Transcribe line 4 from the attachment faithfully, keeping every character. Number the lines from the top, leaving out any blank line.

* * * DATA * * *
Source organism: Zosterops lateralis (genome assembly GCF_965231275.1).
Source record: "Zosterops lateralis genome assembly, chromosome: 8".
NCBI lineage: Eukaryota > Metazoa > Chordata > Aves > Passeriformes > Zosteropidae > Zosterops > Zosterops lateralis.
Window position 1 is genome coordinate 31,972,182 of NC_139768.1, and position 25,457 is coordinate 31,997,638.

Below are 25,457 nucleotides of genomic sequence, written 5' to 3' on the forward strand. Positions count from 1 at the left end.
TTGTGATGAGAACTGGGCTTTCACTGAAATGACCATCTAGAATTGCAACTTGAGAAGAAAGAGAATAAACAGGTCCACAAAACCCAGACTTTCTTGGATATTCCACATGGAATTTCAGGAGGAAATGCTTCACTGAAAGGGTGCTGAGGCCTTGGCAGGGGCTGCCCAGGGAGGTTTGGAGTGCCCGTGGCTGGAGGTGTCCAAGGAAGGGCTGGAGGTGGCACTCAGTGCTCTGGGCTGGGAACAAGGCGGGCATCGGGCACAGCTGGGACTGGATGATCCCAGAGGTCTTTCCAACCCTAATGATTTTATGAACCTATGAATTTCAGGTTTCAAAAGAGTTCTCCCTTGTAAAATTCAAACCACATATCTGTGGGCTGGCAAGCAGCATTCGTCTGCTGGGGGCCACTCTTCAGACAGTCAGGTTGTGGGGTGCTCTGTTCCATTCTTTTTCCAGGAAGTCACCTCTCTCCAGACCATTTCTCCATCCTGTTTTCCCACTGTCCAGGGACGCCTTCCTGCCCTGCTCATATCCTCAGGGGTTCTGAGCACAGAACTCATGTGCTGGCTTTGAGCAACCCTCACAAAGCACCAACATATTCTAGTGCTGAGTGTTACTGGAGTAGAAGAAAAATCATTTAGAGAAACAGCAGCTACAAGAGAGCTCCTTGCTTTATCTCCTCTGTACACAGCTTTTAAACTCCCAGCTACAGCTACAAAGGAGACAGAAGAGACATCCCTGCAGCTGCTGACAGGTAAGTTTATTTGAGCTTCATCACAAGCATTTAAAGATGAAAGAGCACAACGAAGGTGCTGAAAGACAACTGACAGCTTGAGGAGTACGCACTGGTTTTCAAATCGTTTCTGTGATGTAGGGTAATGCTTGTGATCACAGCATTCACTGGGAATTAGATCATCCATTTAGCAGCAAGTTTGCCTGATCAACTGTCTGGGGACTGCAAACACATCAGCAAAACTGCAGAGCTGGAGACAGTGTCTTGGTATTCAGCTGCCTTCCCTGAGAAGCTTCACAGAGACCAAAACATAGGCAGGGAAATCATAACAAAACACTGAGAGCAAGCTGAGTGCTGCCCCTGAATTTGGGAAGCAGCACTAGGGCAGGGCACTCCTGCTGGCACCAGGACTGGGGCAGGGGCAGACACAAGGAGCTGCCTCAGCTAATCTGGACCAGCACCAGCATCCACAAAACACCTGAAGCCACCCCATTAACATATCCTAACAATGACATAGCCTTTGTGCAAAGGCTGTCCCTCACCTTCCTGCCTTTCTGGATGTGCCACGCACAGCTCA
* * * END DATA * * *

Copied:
Window position 1 is genome coordinate 31,972,182 of NC_139768.1, and position 25,457 is coordinate 31,997,638.